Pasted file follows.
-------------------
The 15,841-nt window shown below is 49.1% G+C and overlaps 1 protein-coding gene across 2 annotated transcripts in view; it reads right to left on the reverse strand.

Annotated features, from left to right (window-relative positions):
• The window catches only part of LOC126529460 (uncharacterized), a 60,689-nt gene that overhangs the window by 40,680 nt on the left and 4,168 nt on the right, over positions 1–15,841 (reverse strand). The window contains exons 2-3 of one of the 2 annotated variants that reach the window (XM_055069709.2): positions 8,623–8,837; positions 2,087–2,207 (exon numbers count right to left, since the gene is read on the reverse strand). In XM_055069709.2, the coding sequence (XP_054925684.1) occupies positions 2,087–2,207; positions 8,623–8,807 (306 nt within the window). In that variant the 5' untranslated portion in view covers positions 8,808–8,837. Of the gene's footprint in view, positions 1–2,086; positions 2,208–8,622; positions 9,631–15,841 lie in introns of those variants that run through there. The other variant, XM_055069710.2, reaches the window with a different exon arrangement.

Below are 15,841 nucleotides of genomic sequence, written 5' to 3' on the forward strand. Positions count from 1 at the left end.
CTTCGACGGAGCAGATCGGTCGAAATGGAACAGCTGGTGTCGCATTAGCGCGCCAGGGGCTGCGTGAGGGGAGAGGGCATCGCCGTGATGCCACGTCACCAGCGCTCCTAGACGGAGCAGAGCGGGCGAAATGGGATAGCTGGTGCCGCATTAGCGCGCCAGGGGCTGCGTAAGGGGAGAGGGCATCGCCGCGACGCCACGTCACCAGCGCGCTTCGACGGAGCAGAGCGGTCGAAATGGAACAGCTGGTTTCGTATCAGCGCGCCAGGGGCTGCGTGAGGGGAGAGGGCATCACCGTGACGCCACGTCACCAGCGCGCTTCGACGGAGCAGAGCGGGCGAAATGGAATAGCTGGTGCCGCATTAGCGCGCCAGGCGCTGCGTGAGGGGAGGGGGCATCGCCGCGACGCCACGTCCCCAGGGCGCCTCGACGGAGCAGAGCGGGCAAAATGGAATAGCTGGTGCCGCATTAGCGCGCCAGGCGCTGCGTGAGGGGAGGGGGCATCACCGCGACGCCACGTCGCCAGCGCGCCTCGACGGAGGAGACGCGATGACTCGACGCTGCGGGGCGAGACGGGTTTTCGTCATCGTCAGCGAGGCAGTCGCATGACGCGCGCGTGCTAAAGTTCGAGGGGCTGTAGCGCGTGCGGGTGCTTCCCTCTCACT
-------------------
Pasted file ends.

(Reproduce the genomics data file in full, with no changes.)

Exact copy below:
The 15,841-nt window shown below is 49.1% G+C and overlaps 1 protein-coding gene across 2 annotated transcripts in view; it reads right to left on the reverse strand.

Annotated features, from left to right (window-relative positions):
• The window catches only part of LOC126529460 (uncharacterized), a 60,689-nt gene that overhangs the window by 40,680 nt on the left and 4,168 nt on the right, over positions 1–15,841 (reverse strand). The window contains exons 2-3 of one of the 2 annotated variants that reach the window (XM_055069709.2): positions 8,623–8,837; positions 2,087–2,207 (exon numbers count right to left, since the gene is read on the reverse strand). In XM_055069709.2, the coding sequence (XP_054925684.1) occupies positions 2,087–2,207; positions 8,623–8,807 (306 nt within the window). In that variant the 5' untranslated portion in view covers positions 8,808–8,837. Of the gene's footprint in view, positions 1–2,086; positions 2,208–8,622; positions 9,631–15,841 lie in introns of those variants that run through there. The other variant, XM_055069710.2, reaches the window with a different exon arrangement.

Below are 15,841 nucleotides of genomic sequence, written 5' to 3' on the forward strand. Positions count from 1 at the left end.
CTTCGACGGAGCAGATCGGTCGAAATGGAACAGCTGGTGTCGCATTAGCGCGCCAGGGGCTGCGTGAGGGGAGAGGGCATCGCCGTGATGCCACGTCACCAGCGCTCCTAGACGGAGCAGAGCGGGCGAAATGGGATAGCTGGTGCCGCATTAGCGCGCCAGGGGCTGCGTAAGGGGAGAGGGCATCGCCGCGACGCCACGTCACCAGCGCGCTTCGACGGAGCAGAGCGGTCGAAATGGAACAGCTGGTTTCGTATCAGCGCGCCAGGGGCTGCGTGAGGGGAGAGGGCATCACCGTGACGCCACGTCACCAGCGCGCTTCGACGGAGCAGAGCGGGCGAAATGGAATAGCTGGTGCCGCATTAGCGCGCCAGGCGCTGCGTGAGGGGAGGGGGCATCGCCGCGACGCCACGTCCCCAGGGCGCCTCGACGGAGCAGAGCGGGCAAAATGGAATAGCTGGTGCCGCATTAGCGCGCCAGGCGCTGCGTGAGGGGAGGGGGCATCACCGCGACGCCACGTCGCCAGCGCGCCTCGACGGAGGAGACGCGATGACTCGACGCTGCGGGGCGAGACGGGTTTTCGTCATCGTCAGCGAGGCAGTCGCATGACGCGCGCGTGCTAAAGTTCGAGGGGCTGTAGCGCGTGCGGGTGCTTCCCTCTCACT